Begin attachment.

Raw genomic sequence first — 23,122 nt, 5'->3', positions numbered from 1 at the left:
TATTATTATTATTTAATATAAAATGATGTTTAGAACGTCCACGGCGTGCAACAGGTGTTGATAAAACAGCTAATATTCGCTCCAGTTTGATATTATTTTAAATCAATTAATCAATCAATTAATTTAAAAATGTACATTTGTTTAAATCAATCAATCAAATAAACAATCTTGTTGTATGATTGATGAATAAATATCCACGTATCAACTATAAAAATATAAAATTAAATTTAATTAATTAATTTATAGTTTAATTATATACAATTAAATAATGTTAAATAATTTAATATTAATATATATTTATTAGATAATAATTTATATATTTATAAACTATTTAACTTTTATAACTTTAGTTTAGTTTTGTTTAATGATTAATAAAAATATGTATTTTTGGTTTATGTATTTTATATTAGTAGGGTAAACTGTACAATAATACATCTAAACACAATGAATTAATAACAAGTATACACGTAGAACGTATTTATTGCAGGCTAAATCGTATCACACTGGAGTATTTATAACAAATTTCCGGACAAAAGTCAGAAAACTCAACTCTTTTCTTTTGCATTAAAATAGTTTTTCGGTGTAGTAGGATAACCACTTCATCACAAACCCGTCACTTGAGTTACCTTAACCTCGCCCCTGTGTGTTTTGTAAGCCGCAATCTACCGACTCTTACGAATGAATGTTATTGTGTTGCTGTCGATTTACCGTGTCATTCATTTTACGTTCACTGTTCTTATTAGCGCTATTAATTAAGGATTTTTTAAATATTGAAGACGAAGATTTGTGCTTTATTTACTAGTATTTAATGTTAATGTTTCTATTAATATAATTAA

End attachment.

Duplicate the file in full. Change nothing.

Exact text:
Raw genomic sequence first — 23,122 nt, 5'->3', positions numbered from 1 at the left:
TATTATTATTATTTAATATAAAATGATGTTTAGAACGTCCACGGCGTGCAACAGGTGTTGATAAAACAGCTAATATTCGCTCCAGTTTGATATTATTTTAAATCAATTAATCAATCAATTAATTTAAAAATGTACATTTGTTTAAATCAATCAATCAAATAAACAATCTTGTTGTATGATTGATGAATAAATATCCACGTATCAACTATAAAAATATAAAATTAAATTTAATTAATTAATTTATAGTTTAATTATATACAATTAAATAATGTTAAATAATTTAATATTAATATATATTTATTAGATAATAATTTATATATTTATAAACTATTTAACTTTTATAACTTTAGTTTAGTTTTGTTTAATGATTAATAAAAATATGTATTTTTGGTTTATGTATTTTATATTAGTAGGGTAAACTGTACAATAATACATCTAAACACAATGAATTAATAACAAGTATACACGTAGAACGTATTTATTGCAGGCTAAATCGTATCACACTGGAGTATTTATAACAAATTTCCGGACAAAAGTCAGAAAACTCAACTCTTTTCTTTTGCATTAAAATAGTTTTTCGGTGTAGTAGGATAACCACTTCATCACAAACCCGTCACTTGAGTTACCTTAACCTCGCCCCTGTGTGTTTTGTAAGCCGCAATCTACCGACTCTTACGAATGAATGTTATTGTGTTGCTGTCGATTTACCGTGTCATTCATTTTACGTTCACTGTTCTTATTAGCGCTATTAATTAAGGATTTTTTAAATATTGAAGACGAAGATTTGTGCTTTATTTACTAGTATTTAATGTTAATGTTTCTATTAATATAATTAA